Best Overall

SEVR Titanium 1.5 Mechanical sevrbroadheads


  • 1.5-inch cutting diamater
  • 100- and 125-grain head options
  • Ideal for low-poundage shooters
  • Maximum penetration


  • Lock-and-Pivot Blades pivot around bone as needed
  • Practice Lock means you can practice with the same head you plan to hunt with
  • Stretch Cut creates massive wound channels
  • Titanium Ferrule promises durability


  • $15.99 per head
  • Direct-to-consumer only

SEVR Nation is growing, and it’s not because the broadhead looks like a little missile attached to carbon. The popularity of these heads comes from their field-point-like accuracy and massive cut trauma—the swept-back blade cutting angle smashes organs and works in concert with the Lock-and-Pivot design to ensure maximum penetration. I love the second hole in the titanium ferrule that allows for a small (comes with each head) set screw that holds the blades in place and allows the bowhunter to practice with the same broadhead they plan to take afield.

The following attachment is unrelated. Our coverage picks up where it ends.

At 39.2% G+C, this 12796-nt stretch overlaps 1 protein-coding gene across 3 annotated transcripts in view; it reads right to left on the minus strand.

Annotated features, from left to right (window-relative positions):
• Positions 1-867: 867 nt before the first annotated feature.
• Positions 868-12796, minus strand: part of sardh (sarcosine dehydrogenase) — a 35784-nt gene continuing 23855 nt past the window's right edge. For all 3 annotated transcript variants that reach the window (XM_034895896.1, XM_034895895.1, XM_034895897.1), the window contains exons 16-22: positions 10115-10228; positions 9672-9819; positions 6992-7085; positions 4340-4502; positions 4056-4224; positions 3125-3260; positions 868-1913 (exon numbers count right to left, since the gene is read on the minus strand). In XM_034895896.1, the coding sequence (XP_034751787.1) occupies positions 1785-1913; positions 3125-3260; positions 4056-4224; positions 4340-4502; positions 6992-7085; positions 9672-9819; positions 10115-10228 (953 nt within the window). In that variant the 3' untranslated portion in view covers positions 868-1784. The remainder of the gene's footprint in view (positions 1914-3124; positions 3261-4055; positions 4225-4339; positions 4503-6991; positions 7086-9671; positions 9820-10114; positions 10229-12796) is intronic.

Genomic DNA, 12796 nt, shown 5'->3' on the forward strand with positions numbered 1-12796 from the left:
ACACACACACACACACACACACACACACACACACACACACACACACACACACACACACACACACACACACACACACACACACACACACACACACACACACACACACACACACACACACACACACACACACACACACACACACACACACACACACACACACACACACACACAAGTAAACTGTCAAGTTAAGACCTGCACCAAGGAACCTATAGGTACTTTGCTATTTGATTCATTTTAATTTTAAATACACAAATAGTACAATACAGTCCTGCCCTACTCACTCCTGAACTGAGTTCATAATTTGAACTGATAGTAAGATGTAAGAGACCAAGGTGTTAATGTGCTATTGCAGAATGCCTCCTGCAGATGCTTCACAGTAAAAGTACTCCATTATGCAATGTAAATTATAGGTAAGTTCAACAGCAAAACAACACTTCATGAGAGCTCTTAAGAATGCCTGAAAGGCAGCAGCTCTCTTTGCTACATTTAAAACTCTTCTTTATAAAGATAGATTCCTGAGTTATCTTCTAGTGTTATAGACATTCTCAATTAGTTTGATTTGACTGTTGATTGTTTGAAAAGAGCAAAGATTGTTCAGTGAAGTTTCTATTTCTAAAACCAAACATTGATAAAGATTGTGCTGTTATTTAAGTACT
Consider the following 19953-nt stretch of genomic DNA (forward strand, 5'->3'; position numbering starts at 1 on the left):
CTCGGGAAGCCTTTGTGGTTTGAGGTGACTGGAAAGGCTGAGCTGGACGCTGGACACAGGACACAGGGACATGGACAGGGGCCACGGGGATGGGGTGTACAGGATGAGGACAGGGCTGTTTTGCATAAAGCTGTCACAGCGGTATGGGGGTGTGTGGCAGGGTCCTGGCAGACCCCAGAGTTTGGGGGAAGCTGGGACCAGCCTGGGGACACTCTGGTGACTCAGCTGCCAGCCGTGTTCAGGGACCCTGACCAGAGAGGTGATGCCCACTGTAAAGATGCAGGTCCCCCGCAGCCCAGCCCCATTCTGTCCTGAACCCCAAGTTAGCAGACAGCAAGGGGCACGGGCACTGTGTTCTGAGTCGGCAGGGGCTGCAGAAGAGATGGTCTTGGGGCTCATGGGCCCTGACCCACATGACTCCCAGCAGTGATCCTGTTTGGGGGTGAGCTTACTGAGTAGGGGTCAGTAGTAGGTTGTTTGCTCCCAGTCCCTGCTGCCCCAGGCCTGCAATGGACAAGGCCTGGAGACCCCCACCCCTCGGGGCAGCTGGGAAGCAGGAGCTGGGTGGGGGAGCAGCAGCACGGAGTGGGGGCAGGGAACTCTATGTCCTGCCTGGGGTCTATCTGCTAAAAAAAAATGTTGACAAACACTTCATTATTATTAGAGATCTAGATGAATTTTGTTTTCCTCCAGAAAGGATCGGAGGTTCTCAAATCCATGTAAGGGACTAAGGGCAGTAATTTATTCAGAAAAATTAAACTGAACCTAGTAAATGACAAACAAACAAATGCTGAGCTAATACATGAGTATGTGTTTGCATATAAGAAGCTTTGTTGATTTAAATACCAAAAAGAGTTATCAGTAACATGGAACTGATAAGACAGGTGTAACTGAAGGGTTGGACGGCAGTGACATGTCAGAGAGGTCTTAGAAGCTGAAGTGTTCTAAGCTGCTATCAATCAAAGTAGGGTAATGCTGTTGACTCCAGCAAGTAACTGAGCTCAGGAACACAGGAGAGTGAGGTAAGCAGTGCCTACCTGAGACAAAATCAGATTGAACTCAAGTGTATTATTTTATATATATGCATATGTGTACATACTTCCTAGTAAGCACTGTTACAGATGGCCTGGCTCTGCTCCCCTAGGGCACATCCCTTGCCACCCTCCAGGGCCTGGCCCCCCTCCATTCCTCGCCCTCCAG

SEVR 1.5 group from 100-yards
SEVR’s Titanium 1.5 mechanical broadhead is growing in popularity thanks to a nearly field point level of accuracy. The group shown is from 100-yards. Jace Bauserman

And aside from the fact that I’ve killed my last three elk with this broadhead from distances of 18, 31, and 62 yards at many different angles—the 62-yard shot was severely quartering away—these SEVR Titanium broadheads heed the rugged, accurate, and sharp call. The broadhead stays whisper quiet in flight, and while some will chastise me for awarding a mechanical design as the “Best Overall,” it’s my duty to do so. 

Best Fixed-Blade: QAD Exodus & Muzzy Trocar

It’s not often I have a tie—an instance where my years of testing and experience can’t slap the best label on a single product—but this is one of those times.

QAD Exodus

Best Fixed-Blade

QAD Exodus cabelas


  • Replaceable blades
  • 85-, 100-, 125-grain options
  • 1.25-inch cutting diamater
  • .040-inch blade thickness


  • Steep cutting angle for maximum penetration
  • Compact design promotes downrange accuracy.
  • Rock-Buster Hardened SST Tip
  • Razor-sharp .040-inch thick blades


  • Not field-point accurate past 50 yards

This manufacturer (QAD) is a perfectionist, and good things happen when you get engineers that fret over every little detail. For a fixed-blade broadhead, the Exodus is as compact as they come, and a compact build enhances broadhead durability and accuracy.